Broadband and Broad Views Help Seal the Deal for Cumberland Plateau Migrants
The pandemic and soaring home prices have helped fuel a nationwide trend of leaving big cities behind for life in the suburbs and beyond, making what used to be thought of as retirement destinations for many now a place to work, play, and raise families.
Especially attractive are rural areas where robust internet service makes remote work possible even for people with major broadband requirements. A great example is the Cumberland Plateau area of Tennessee.
Thriving small towns, big lakes, deep woods, unforgettable mountain and valley views, four seasons of relatively mild weather, and easy access to Nashville, Knoxville, Chattanooga, and Atlanta are attracting newcomers from near and far to take advantage of the low cost and high quality of living here.
Exhibit A is Labrum Law. That’s the middle Tennessee injury law firm headed by Harlene Labrum, who moved from sprawling Spring Hill near Nashville to a high spot overlooking Center Hill Lake about a year go with her husband, Kurt, who consults on administrative work for various companies.
Center Hill Lake covers more than 18,000 acres and has 415 miles of shoreline with open water, inlets, and coves attracting lovers of water sports of all kinds. The lake itself has multiple amenities, including dozens of marinas, boat ramps, swimming areas, and surrounding hiking trails. Yet, it retains its rural setting and charm.
“We love Tennessee! We love the simple country, quality of life and the undeniable beauty and peace of the scenery. We are very fortunate to live on Center Hill Lake with amazing mountain and lake views, hiking nearby, and modern amenities of shopping and restaurants just 20 minutes away in Cookeville,” Kurt Labrum says. “The best part of living in this area is that neighbors are kind, considerate, family-focused and down to earth.”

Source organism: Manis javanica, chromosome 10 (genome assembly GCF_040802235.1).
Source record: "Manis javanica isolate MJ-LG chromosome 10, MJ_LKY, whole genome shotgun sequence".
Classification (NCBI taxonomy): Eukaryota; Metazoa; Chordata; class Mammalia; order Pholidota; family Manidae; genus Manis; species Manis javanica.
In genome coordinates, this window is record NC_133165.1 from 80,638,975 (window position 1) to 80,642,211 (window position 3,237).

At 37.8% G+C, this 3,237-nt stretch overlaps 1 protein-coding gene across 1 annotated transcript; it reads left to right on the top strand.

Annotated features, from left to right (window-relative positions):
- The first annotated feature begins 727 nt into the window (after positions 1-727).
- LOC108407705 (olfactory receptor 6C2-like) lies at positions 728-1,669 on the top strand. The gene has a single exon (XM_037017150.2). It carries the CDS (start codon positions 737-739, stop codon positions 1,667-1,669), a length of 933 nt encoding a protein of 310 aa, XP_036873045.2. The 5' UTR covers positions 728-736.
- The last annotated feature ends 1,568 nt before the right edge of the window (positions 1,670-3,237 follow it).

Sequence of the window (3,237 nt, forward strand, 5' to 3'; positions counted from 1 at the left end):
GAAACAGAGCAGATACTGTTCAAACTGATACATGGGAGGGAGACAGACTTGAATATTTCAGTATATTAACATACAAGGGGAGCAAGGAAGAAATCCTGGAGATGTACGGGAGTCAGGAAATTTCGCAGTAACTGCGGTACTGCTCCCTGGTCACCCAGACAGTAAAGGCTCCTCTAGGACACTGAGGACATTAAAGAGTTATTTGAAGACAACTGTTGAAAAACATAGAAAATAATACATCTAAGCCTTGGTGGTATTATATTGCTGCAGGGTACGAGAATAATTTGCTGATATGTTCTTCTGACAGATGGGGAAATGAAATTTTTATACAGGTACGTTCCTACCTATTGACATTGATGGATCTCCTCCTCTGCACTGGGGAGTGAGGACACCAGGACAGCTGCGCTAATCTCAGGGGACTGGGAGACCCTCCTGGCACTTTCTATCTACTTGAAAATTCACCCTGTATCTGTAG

The Labrums and their sons — now college students — were frequent visitors to Center Hill Lake over the years and had long dreamed of moving here. Sensing the time was right, they found the perfect house but had to make sure the digital service was robust enough to keep Harlene Labrum and her five paralegals securely connected while away from their Murfreesboro and Nashville offces, which is most of the time.
They found that Twin Lakes’ fiber accommodated their need for three different connections, one on each floor of their mountainside dream home, a need they discovered soon after moving in.
“Our seller had just one connection in the basement and it worked for her, but we work on different floors and are constantly in Zoom calls and running multiple apps,” Kurt Labrum says. “The Twin Lakes techs were great and so was everyone else. We quickly determined the problem and got a connection for each level of the house, plus their home security systems. It’s nice to work with a business who listens and takes care of you. That’s not easy to find anymore.”
From San Diego to Cookeville with Six Screens, Five Dogs, and a Young Family
Then there’s Andre Pollesel, a self-described “Millennial geek” who moved last March with his wife, five dogs and three cats from Southern California to a 22-acre piece of secluded land near Cookeville, where he hasn’t missed a beat in his demanding job of trading bonds and securities for a financial technology company.